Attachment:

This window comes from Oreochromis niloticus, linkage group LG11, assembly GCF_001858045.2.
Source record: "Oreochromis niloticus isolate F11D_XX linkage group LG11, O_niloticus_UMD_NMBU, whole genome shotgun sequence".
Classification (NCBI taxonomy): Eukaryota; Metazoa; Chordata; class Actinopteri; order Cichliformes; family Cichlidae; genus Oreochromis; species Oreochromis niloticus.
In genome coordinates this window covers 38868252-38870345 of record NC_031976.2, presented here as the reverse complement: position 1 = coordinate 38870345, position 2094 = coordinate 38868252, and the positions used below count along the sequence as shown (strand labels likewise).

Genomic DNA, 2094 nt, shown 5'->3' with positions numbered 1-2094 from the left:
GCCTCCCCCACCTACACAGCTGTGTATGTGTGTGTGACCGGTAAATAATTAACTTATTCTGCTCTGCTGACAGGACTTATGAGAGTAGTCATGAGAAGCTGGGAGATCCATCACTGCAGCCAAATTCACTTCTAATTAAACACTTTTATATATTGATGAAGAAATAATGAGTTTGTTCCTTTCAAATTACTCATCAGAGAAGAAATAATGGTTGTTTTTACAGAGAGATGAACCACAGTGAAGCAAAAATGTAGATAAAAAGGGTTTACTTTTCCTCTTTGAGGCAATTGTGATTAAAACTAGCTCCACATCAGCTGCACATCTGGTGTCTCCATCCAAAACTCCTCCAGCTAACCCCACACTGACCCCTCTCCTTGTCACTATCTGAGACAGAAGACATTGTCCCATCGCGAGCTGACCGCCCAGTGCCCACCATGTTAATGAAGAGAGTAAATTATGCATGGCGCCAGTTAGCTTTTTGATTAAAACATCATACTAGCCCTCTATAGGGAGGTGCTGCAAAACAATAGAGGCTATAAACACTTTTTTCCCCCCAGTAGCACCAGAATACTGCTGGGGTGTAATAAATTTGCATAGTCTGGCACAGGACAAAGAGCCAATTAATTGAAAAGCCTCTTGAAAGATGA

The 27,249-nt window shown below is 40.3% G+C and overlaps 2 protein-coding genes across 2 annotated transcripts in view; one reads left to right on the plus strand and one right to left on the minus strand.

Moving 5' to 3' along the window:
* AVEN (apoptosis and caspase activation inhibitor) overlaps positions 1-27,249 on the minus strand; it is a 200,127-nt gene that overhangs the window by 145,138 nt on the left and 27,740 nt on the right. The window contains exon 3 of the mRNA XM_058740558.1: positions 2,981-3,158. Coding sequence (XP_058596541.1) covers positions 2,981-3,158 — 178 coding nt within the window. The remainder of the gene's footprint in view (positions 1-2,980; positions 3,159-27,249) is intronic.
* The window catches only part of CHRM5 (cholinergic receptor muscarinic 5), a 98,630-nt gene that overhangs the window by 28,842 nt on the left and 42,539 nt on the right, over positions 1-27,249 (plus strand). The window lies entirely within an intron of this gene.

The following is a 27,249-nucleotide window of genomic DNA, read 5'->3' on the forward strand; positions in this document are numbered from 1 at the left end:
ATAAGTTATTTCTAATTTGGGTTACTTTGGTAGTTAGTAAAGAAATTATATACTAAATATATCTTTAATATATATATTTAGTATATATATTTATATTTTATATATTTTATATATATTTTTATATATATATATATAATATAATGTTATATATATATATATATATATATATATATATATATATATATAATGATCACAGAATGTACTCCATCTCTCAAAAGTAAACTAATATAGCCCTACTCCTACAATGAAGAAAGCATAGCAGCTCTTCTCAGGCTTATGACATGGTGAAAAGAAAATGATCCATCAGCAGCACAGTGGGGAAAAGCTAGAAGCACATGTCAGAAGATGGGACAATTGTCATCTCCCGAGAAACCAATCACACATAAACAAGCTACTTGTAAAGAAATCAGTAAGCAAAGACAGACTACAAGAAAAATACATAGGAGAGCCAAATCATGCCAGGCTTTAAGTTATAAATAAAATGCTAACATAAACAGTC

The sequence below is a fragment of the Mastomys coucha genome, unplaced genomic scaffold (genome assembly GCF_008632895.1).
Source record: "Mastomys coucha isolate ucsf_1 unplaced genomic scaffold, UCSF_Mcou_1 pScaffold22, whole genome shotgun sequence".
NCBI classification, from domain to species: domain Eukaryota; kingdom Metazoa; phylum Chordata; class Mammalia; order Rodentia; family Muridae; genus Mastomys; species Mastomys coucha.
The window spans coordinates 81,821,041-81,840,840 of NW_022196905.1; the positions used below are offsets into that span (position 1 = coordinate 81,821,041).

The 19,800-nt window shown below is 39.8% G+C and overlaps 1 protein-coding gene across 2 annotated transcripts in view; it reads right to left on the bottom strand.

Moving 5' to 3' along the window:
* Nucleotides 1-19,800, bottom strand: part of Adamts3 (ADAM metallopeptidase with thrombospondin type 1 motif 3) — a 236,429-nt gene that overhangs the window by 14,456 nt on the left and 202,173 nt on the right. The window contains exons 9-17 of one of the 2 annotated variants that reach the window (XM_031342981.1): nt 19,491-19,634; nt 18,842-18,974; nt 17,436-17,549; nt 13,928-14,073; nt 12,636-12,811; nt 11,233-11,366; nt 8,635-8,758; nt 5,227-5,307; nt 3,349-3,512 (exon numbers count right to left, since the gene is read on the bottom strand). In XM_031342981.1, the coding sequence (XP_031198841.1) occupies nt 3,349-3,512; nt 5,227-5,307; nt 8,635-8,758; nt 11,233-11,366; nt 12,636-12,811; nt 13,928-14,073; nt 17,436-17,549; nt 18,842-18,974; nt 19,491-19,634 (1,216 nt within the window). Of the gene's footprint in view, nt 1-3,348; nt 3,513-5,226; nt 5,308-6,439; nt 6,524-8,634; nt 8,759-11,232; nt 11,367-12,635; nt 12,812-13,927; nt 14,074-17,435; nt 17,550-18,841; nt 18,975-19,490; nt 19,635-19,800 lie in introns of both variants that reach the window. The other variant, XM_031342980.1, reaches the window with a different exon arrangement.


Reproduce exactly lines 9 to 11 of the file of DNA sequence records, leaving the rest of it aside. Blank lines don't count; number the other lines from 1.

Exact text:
* AVEN (apoptosis and caspase activation inhibitor) overlaps positions 1-27,249 on the minus strand; it is a 200,127-nt gene that overhangs the window by 145,138 nt on the left and 27,740 nt on the right. The window contains exon 3 of the mRNA XM_058740558.1: positions 2,981-3,158. Coding sequence (XP_058596541.1) covers positions 2,981-3,158 — 178 coding nt within the window. The remainder of the gene's footprint in view (positions 1-2,980; positions 3,159-27,249) is intronic.
* The window catches only part of CHRM5 (cholinergic receptor muscarinic 5), a 98,630-nt gene that overhangs the window by 28,842 nt on the left and 42,539 nt on the right, over positions 1-27,249 (plus strand). The window lies entirely within an intron of this gene.

The following is a 27,249-nucleotide window of genomic DNA, read 5'->3' on the forward strand; positions in this document are numbered from 1 at the left end: